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September 25, 2009     The Columbia Star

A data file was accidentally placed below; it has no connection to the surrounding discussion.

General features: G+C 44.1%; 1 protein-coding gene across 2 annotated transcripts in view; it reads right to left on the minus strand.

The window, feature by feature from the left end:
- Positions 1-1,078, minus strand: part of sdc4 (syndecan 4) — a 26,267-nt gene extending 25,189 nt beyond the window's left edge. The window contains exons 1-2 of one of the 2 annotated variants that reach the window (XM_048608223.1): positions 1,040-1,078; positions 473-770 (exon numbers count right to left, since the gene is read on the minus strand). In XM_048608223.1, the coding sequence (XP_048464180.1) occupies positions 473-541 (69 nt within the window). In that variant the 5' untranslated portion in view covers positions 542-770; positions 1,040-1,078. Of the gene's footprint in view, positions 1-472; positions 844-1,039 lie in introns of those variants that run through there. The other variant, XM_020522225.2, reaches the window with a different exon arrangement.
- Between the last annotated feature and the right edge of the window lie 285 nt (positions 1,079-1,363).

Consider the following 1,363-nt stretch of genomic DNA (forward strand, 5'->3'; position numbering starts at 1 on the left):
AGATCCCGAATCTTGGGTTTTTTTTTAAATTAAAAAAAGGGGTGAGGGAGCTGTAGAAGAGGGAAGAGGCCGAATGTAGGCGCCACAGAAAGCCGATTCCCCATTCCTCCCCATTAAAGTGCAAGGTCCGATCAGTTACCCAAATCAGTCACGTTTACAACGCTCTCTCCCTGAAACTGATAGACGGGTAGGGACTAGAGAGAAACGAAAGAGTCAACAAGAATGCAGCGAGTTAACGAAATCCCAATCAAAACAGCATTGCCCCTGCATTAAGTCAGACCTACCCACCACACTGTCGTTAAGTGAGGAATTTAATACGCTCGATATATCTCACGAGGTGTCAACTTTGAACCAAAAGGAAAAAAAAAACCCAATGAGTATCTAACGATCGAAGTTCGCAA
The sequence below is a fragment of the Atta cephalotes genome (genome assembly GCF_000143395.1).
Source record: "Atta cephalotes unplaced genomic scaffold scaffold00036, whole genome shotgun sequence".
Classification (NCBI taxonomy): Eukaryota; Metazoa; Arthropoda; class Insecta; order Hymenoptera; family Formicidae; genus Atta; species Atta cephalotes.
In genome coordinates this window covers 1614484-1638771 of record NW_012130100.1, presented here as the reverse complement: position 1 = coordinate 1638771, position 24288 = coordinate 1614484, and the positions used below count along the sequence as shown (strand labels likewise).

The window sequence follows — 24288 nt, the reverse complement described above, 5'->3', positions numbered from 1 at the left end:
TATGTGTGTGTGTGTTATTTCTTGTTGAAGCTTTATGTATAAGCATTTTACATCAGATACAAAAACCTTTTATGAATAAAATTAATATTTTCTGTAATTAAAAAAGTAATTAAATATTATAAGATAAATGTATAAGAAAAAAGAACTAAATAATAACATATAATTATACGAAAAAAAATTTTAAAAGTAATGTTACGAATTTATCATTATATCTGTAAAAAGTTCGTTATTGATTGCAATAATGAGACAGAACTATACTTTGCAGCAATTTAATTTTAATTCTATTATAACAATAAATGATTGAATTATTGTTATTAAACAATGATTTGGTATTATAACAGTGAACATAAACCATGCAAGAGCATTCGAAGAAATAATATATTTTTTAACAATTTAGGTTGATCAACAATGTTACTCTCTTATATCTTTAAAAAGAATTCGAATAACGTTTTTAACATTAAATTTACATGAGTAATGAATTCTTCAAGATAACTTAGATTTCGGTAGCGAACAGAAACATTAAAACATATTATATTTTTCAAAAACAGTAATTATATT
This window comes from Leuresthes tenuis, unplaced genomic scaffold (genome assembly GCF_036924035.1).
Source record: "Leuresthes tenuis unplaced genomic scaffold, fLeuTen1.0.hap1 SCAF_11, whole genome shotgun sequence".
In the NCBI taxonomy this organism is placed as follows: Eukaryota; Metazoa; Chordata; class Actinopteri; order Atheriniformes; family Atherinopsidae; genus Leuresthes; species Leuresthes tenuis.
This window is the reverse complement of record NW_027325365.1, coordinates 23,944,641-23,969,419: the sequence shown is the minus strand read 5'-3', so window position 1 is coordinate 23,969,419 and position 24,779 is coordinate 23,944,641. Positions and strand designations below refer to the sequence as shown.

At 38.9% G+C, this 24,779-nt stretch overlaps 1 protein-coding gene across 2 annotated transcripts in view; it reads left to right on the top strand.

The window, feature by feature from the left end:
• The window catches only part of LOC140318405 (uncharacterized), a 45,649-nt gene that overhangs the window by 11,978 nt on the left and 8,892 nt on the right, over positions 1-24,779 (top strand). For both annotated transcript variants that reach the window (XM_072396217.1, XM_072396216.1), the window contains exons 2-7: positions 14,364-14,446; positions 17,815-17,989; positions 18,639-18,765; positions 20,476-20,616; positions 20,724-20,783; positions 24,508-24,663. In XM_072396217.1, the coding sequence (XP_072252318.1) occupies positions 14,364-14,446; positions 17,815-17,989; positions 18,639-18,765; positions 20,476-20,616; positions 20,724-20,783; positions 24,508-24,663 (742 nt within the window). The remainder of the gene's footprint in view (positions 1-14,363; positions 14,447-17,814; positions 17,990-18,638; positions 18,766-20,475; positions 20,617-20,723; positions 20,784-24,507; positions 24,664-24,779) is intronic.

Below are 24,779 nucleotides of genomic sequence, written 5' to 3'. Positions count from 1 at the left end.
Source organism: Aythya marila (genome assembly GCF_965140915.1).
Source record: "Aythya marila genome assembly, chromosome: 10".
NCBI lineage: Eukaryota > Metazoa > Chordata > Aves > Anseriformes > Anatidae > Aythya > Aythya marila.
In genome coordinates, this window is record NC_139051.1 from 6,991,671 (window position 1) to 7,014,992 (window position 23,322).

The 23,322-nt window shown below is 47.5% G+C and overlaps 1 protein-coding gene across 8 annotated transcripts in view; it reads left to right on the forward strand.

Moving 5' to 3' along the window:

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i :! lUINHNIHNIIILI iwlmUllUllnNjIim ilMllUllWllnUm MNlUNI THE COLUMBIA STAR SO Commentary SEPTEMBER 25. 2009 - 5 R I00IU6HAL SOVIET UNION It's not a criticism; It's an observation In praise of older women | By Mike Cox I don't remember her name. If the truth be told, I probably was too dumbstruck to ask her in the first place. Growing Ul0 in the rich urban environment of River Bend, Alabama, gave me a lot of exposure to many cultural experiences. Dancing with a girl was- n't one of them. Most places have summer camps with cool Native American names like Arawak, Wawanakwa, and Chosatonga. The folks in west Alabama went to Camp Mac. Except for the stupid name it was a typical camp for kids in the early 60s. We had scenic wilderness, boys and girls quarters divided by a lake, and irresponsible counselors in charge of our very lives. One night everyone met in a lodge for a get-toget.her. I had never been within spit- ting distance of any girl who wasn't related to me except for the Stone girls. And they didn't really count if you know what I mean. The social gathering featured hot dogs, a fire, and a record player cranking out the latest hits. I remember "Cathy's Clown," "Only the Lone- 1 " y, and "Devil or Angel." A girl I'd never met walked over and asked me to dance. She was a full grown adult, at least 13 years old. I don't remember any specific features, but she was my dream She was . girl. also way out of my league. While Greenfields played, we stood in one place and shuffled our feet. She made small talk, and I tried to keep from wetting my pants, That was my first experience with an older woman, l went to sleep dreaming of her and how my future was set. I had no need to meet any other woman. The next day an older boy from Birmingham stole her from me. The next time I noticed an older woman was during baseball sea- son. A couple of guys had older sisters who came to the games. ]anie was in high school and had white shorts and brown legs. She mostly lounged around the playing field far enough away to not appear interested but close enough to distract the entire infield. Larry Key played in our league a few years later. His sister was closer to my age but also sport- ed the killer combination of white shorts and tan legs. She continued the tradition of getting guys yelled at for not paying attention. Older women have been getting me in trouble ever since. Today older women are as popular as Twitter, and are called cougars. Whoever invented the term placed older women squarely in prime time. That and Demi Moore. There are dozens of TV shows featuring cougars in the premise or at least the title. A new one this year stars Court- ney Cox in "Cougar Town." Courtney Cox is an older woman. That's the problem with growing older but not up. Your chronology continues to move for- ward, but your attitude and thought process remains somewhere in the past. To me Courtney Cox is one of the young chicks from "Friends." When I think of older women, I'm thinking of Diane Lane or Susan Sarandon. But in reality, a cougar for me is some- one like Granny Clam- pett. Rowwrr. Thirty-something speaks Quality time in the mud By Mike Maddock Since the fall of 1997, my wife and I have proba- bly been without our chil- dren about two or three times a year. I'm not com- plaining- that's just the way it is. So when the opportunity arose for a lit- fie quality time together this past weekend, we tookit. Most sane couples would have a nice dinner or go to a movie or take a weekend at the beach. Normal people would take the opportunity to relax, reconnect, and enjoy a few minutes without tying a shoe or driving to soccer practice or waiting in a carpool line, but my wife and I aren't normal...and neither are about 7200 of our closest friends who participated in this past weekend's USMC Mud Run. Instead of a candle- light dinner, my wife and l chose ladder climbs, mon- key bridges, rope swings, log crossings, and mud...lots of mud. We got screaming Marines instead of polite maitre ds, and the closest thing to a romantic moment we had on the course was when my wife slipped early on the trail, flung her arms back as she was falling, and caught me squarely in my special place. It was the only time I felt nau- seous during the race. The rest of it was an absolute blast. It was like being a little kid again playing War in the neigh- borhood, except we got to jump in every mud hole without fear of parental repercussion, the obsta- cles were much cooler than Mrs. Stubbs's azaleas or Mr. Sanders' rusty lawn chair, and the game didn't end in an argument over who shot whom. The lone casualties were my t-shirt and old nmning shoes, and, because we were cov- ered in mud from head to toe, our teeth have never looked whiter. The only slightly dis- turbing obstacle was the ten-foot vertical wall climb. My team elected to shoot me up the wall first. I watched a Marine at the top of the wall on the other side helping women over, so naturally I reached my hand out to the Marine on my side of the wall fully expecting him to pull me up. I was wrong. He looked at me as if to sa3 "Forget it, GomerI This ain't Dianne's on Devine, and I ain't your garqonI" Just as I was thinking this soldier's face and his expression was the last thing I was ever going to see, about ten people waiting at the bot- tom of the wall catapulted me over. I helped my teammates up, then looked back at the Marine as I headed to the next obstacle. He didn't exactly smile, but gave me a look that said. "That's what it's all about...Gomer." Friends and acquain- tances alike had extolled the virtues of the Mud Run to me for years, and we did a couple of stories on it here at The Columbia Star, but I never really thought of diving into the mud until my wife received a call from one of her good buddies asking us to join the flay. I'm so glad we did...for a couple of reasons. The Mud Run is "to raise money to support Marines and their families from the Columbia area who have been wounded or killed while serving on active duty. Profits from the race are also used to support several local col- lege scholarships named after Marines killed serv- ing their country and local events which promote the Marine Corps in the com- munity." I can think of no bet- ter cause and have just one regret. I can roll around in the mud with my wife only once a year. the M the weapons range When my friend was a pastor of a church up north he made friends with the local police chief. They'd meet frequently for a Coke and to swap sto- ries as guys like to do. The pastor would sit with his back to the door, and the chief always sat where he could see people coming and going; cops like to see such things. On one particular day the police chief invites Pastor Randy to ride with him out to the police weapons range for a bit of shooting. Randy likes to hunt and cheerfully accepts the offer. Randy owns several hunting rifles and a cross- bow, but not a handgun. "That's okay," says the chief, "you can use mine." There are three of them out at the range: The chief, a sergeant who drives the chief, and Pastor Randy. The sergeant is the first to shoot using the chief's .40 caliber Glock handgun. The target is a metal man silhouette mounted on a coil spring. Sarge takes careful aim and shoots. Dead center- but just below the belt line. "Ouch, that hurt," says the chief, laughing as he takes up his position to shoot. Chief's shot strikes almost the exact spot, but the sergeant says nothing about the chief's hit. The chief hands the Glock over to Pastor Randy. "I noticed that both shots were about the same but a little low," says Pastor Randy, "so I aim about a foot over the silhouette's head." WhamI The bullet hits dead center in the upper chest - center mass. The pastor hands the pistol back to the chief with the comment, "Thanks, pilgrim, that's a really nice weapon ya got there." "Great shot," the chief says quietly to the pas- tor as he holsters his weapon. Sarge says nothing at all as the trio walks back to the chief's car. That's enough for one day. BobFordsCallTheCops.blogspot.com We are Olympia holds monthly meeting By Josh Cruse = We are Olympia held its monthly meeting Monday September 21. lim ]aco announced that flu shots will be given to seniors at the Pacific Lodge at 717 Maryland Street Thursday, October 8 from 10 am to noon. Corporal Derek Eldado from the Richland County police department reported three major crimes occurred in the Olympia area in August. Burglaries occurred at 528 Georgia Street and 501 Georgia Street. A robbery and assault occurred at 1327 Dover Street. Bob Johnson with Vulcan Materials Company reported that the scale house on River Road at the quarry was broken into over the weekend. Among the items stolen were a safe and a television monitor. The suspects were on bikes or scooters, Johnson said. Eldado said that on Friday September 25 Lower Richland High School will be the host site for All Comers Track Meet & Family Night, an event filled with food, competition, school supplies, and prizes. Pre-registra- tion for the event will begin at 5 pm until 6 pm. Betty Hilliard said the Olympia Festival will be held April 24. The planning committee will meet at 701 Whaley Street the first Monday in October. We are Olympia will not meet in October due to the South Carolina State Fair but will meet in November.